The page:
There is something vaguely Nixonian about Lawrence’s petty resentments, an odd contrast between a Nobel Prize winner of Olympian mental capabilities and the same person, seemingly obsessed with minor slights and a spiteful memory of everyone who ever Done Him Wrong. Like Dan Aykroyd’s Nixon imitation (“Memoirs of Richard M. Nixon, nineteen dollars and ninety-five cents”) there’s also a money angle.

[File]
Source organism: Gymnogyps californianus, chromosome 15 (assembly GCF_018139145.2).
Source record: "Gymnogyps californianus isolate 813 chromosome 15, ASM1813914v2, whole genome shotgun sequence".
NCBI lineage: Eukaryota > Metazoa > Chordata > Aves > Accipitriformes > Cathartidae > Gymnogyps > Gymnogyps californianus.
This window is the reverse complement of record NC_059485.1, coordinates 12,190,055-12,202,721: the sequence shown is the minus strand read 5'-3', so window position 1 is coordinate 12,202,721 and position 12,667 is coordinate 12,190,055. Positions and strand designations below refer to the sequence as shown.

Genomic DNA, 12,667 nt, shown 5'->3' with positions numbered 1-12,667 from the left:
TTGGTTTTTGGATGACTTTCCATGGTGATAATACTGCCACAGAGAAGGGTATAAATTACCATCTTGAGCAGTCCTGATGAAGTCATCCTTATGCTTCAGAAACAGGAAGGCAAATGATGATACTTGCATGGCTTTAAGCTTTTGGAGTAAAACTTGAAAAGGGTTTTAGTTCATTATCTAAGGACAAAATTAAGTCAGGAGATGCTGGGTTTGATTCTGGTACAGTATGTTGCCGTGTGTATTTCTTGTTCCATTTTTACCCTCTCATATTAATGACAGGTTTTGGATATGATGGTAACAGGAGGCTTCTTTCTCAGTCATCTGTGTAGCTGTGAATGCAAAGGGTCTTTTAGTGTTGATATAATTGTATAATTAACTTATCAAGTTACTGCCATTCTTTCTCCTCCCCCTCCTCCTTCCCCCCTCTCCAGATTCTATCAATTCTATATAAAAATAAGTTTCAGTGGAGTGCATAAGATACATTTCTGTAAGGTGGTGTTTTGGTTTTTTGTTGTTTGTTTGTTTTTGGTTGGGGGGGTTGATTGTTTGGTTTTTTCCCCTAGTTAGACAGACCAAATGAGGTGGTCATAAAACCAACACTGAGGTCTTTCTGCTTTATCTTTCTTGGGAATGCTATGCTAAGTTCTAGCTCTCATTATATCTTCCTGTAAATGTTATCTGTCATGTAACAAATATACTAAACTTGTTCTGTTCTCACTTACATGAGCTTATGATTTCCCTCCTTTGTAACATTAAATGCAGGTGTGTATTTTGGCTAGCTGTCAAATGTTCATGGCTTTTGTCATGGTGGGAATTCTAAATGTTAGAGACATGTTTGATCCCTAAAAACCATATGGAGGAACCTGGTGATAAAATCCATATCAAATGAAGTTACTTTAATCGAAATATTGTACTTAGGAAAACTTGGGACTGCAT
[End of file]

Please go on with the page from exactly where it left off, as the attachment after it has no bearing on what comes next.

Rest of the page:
I think that’s why EOL (as his staff called him) later got involved in the truly unexpected field of trying to beat mighty RCA and upstart CBS at the decidedly non-atomic art of perfecting a usable color TV tube: for once, he just wanted to out-and-out make a stack of bucks, although by then simply being the King of Physics paid very, very well thanks to Lawrence’s decades of empire-building. He defended his dalliance with Paramount Pictures by pointing out that a cathode ray tube, like his beloved cyclotrons, accelerated an energy beam at a target, synchronized with a moving magnetic field. That was true; but having been accustomed to picking up the phone and asking Washington for another $30 million when a project stalled, Ernest O. Lawrence was probably not the best person to oversee a process that, if it was going to succeed, had to manufacture millions of flawless, no-troubles color TV tubes at a cost of $75 each that could be sold for $150.